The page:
Flexgate: The design flaw behind MacBook Pro’s ‘stage light’

“The Touch Bar generation of MacBook Pro always had its quirks, but the thin-at-all-cost design may finally be proving more trouble than it was ever worth,” Taylor Dixon writes for iFixit. “The latest issue to crop up — dubbed ‘flexgate’ by one of our users, Alex — reveals that the compact design for the display’s flex cables is prone to fatigue and failure, leading to a host of display problems that can’t be easily (or cheaply) fixed.”

“The issue is fairly simple: the current generation of MacBook Pro laptops (2016–present) uses flexible ribbon cables to connect the display to a display controller board beneath the Touch Bar,” Dixon writes. “These cables wrap over the board, where they’re secured by a pair of spring-loaded covers—and they’re subjected to the stress of bending with every opening and closure of the laptop. Within a seemingly short time, those cables are starting to fatigue and tear. The backlight cable is generally the first to go, producing the infamous ‘stage light’ symptoms, and eventually giving out entirely when the laptop is opened more than about 40°.”

“Apple opted for thin, fragile flex cables as opposed to the beefier wire cables used in previous designs that could be routed through the hinge instead of wrapped around it, helping mitigate the stress of repeated openings and closings. But the bigger problem is that, in an apparent effort to make the display as thin as possible, Apple designed the cables as part of the display, so they cannot be replaced,” Dixon writes. “This means that when (not if) those cables start to fail, the entire display unit needs to be replaced, as opposed to one or two little cables — effectively turning a $6 problem into a $600 disaster.”

Read more in the full article here.

MacDailyNews Take: There’s likely to be more fallout from this to come and, depending on how widespread this is, result in an Apple MacBook Pro display repair program eventually.


    1. They’re not going to fire Jony Ive who is a living legend at Apple. I’m sure he’s the one to make these thinness design decisions. What’s odd is Apple doesn’t make the thinnest laptops, so why don’t other companies have these same problems (being smeared all over the internet). I hope Apple doesn’t decide to use any foldable display technology because I’m sure a lot of people are going to be upset with Apple if anything goes wrong with it.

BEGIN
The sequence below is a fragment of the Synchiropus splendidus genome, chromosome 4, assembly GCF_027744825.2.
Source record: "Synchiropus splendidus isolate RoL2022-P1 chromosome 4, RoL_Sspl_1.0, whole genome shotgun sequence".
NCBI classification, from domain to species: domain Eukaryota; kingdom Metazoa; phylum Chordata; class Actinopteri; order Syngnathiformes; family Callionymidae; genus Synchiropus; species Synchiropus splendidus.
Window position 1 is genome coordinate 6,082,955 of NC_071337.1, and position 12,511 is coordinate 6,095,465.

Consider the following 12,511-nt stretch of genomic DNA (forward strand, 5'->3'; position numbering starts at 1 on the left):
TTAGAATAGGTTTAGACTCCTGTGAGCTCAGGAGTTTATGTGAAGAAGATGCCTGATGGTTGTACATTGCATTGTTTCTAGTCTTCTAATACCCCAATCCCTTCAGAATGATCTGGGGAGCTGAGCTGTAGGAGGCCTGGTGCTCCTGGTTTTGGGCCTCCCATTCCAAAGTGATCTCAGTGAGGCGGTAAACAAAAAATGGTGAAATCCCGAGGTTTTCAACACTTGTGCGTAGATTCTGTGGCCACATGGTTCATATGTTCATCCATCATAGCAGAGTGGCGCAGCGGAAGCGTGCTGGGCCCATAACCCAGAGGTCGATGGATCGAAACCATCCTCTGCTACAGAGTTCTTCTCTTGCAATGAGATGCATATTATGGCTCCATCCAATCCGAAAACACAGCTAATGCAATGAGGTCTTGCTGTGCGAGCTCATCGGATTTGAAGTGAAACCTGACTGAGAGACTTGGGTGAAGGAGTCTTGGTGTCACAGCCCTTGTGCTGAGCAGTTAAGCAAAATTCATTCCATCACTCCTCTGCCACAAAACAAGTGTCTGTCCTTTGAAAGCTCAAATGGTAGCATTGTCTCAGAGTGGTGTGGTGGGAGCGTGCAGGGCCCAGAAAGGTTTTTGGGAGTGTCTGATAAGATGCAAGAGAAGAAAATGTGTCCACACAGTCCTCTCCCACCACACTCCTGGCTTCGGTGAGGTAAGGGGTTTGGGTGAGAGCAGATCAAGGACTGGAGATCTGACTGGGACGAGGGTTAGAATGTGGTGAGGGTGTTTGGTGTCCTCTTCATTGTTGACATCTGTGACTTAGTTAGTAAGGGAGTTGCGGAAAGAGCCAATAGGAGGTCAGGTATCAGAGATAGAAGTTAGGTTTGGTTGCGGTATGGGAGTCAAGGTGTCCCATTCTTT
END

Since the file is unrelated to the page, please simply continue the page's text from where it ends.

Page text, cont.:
Apple is supposedly into the greening of the world but makes these wasteful and costly design decisions. I honestly don’t understand Apple’s reasoning, at all. It’s as though Apple is trying to deliberately ruin itself when it comes to product repairs.

      1. “Living legends” have to use a lot of cycle testing to prove the preproduction models DO NOT FAIL.

        Obviously the living legend was to busy playing with his cars or shotguns to attend to even verify that flex tests were actually run.

        Humbling for Goliath to be taken down by a puddly wire.

      1. Thankfully I have a 2015 MBP (work) and a 2012 (personal) MBP.

        Just the other day I was able to fend off an effort by higher-ups to replace my work MBP with a Windows laptop. If the work MBP goes though, they will almost certainly not authorize a Mac replacement.

  1. The new MBP design (since 2016) is the reason for the company I work in (around 500 people) to delay some of the hardware upgrades. It just asks for the overheating and a costly repairs. It makes you pay a few hundreds dollars for a worthless functionality (a TouchBar). The battery lasts a few hours less. The keyboard dust non resistant? We’re not buying it. Will there ever be a great Apple pro laptop again? I would hope if there was a reason to believe so.

  2. thinness shows Jony Ive’s design fatigue.

    Because he’s actually not a techy all his contributions are ‘shape and form’ so after creating a great basic shape for the Macbook series years ago he’s not sure what to do except make them thinner. He’s not much into CPUs, or GPUs etc as he doesn’t have an engineering degree (that’s left to the other SVPs).

    But because he has so much clout, they say No.2 to Cook, he leads product direction. Because he can’t contribute much to Macs anymore he doesn’t seem very interested in them (when is the last time did you hear him give an interview on the Mac vs endlessly talking about things like the Campus, Watchbands etc ?) hence so many issues like unnecessary bugs , certain non user friendly features, underpowered, slow updates of many Mac models.

    Another example of thin problems is the new Mini which could be bigger and have a GPU slot. Also the bigger Mini two generations ago had easy to remove RAM with a simple spring clip (takes one minute). Why does a desktop need to be so thin and loose so much functionality?

    Steve Jobs was interested in both art and engineering. His leadership is sorely missed. As others pointed out Jobs rejected the first few versions of the iPhone Ive came out with.

    1. And thinness in of of itself as a design objective is not necessarily best for the customer, or Apple. Time to stop designing devices for Munchkins Jony at the expense of functionality and upgradability. What in Sam Hill do you think you’re proving? No one is applauding you. No one, just mad as hell at you.

  3. Does anyone remember the good ole days, the days when Apple used to release good durable products and they were the fastest things on the market?

    Then came the obsession with thinness. Thinness brought less durable products, hard to fix and slower machines.

    I need a new laptop, but I’m glad I didn’t pull the trigger this past Christmas. I’m struggling but those new alienware computers are calling to me, but windows is not.

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